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Logo of Phnom Penh Post newspaper Phnom Penh Post - Capital police tout hard work in halting protests

Capital police tout hard work in halting protests

A 'Black Monday' protester leads the march at Boeung Kak area of Phnom Penh last year.
A 'Black Monday' protester leads the march at Boeung Kak area of Phnom Penh last year. Pha Lina

Capital police tout hard work in halting protests

While a new report from the Phnom Penh Municipal Police bemoans ongoing issues in controlling the illegal use of firearms, there was one area in which they excelled last year – thwarting “colour revolutions”.

Released during the department’s annual meeting on Tuesday, the report touted their implementation of a “strategic plan” that “effectively controlled and resolved situations in a timely fashion and did not allow the enemy to fracture national unity, cause insecurity, chaos or social turmoil”.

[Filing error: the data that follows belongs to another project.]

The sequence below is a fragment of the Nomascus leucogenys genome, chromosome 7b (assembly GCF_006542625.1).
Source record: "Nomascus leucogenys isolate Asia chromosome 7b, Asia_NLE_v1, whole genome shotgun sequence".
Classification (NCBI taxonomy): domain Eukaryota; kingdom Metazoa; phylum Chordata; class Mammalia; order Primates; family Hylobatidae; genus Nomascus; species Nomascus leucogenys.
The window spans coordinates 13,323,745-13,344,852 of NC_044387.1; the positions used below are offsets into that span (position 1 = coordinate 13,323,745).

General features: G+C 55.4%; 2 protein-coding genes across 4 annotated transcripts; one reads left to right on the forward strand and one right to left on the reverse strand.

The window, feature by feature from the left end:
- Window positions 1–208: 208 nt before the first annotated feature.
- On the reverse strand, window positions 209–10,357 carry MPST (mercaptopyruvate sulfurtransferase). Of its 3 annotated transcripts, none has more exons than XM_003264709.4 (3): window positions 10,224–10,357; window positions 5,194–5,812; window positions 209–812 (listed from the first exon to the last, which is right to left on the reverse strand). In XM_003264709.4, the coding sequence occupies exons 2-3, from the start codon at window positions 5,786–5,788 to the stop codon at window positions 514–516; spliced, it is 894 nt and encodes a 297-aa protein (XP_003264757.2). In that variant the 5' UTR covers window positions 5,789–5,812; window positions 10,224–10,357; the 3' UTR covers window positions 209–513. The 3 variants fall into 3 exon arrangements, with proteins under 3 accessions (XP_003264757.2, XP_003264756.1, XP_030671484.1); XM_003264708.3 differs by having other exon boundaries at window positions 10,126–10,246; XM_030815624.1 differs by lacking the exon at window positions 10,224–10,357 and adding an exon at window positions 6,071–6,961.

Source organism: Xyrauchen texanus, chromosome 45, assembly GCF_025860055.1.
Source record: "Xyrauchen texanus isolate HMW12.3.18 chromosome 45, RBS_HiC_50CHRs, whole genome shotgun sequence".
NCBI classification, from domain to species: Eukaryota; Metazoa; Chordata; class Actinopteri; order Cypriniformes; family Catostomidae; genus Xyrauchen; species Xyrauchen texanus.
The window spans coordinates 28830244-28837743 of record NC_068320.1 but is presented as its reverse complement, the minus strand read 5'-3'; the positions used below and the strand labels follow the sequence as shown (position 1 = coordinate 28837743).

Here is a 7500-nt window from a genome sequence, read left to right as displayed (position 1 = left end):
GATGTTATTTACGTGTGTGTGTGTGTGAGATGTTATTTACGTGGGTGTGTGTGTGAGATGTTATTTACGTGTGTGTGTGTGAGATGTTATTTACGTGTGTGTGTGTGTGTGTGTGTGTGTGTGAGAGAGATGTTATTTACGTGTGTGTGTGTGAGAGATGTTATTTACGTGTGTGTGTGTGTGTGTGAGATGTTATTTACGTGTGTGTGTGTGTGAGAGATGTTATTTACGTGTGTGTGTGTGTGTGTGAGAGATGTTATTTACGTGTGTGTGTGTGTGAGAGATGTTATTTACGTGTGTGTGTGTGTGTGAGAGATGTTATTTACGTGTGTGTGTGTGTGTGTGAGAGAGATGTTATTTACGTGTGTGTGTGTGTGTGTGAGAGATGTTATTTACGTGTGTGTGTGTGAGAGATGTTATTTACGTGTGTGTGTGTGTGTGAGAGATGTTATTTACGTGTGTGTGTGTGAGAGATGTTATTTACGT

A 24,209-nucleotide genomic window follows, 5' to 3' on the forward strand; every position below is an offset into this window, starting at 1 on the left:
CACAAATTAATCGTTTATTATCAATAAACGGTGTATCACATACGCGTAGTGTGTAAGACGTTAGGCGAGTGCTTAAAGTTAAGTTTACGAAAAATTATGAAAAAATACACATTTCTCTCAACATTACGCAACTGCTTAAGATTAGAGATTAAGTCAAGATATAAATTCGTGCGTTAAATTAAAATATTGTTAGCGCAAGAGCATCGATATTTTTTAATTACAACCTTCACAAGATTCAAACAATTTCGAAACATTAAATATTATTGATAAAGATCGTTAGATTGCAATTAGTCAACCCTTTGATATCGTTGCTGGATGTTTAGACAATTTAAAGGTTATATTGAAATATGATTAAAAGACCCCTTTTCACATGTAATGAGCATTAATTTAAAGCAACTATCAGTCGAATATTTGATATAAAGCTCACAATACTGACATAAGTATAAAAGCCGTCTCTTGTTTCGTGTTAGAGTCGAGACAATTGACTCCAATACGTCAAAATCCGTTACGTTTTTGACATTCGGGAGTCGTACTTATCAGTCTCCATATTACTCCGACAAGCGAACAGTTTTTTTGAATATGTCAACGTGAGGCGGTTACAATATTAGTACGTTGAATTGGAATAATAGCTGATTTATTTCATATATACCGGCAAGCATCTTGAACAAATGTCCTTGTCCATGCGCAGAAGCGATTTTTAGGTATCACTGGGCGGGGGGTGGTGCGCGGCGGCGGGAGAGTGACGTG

In addition to colour revolutions, which has become a catch-all reference for unauthorised protests, the report added that police succeeded in preventing “Black Monday campaigns, terrorist attacks and cross-border crime.”

The so-called Black Monday campaign, of which police claimed to have stymied 30, were launched by civil society groups to call for the release of four Adhoc staffers and a National Election Committee official jailed in connection with an opposition party sex scandal.

The report touts the arrests of 48 people in connection to the campaign – including three foreigners, one of whom was deported – though most were short-term detentions in which those involved were “educated” and released.

The 2016 “demonstrations and strikes” were largely instigated by political parties, civil society and unions sympathetic to the opposition encouraging people to protest against the government,” the report concludes.

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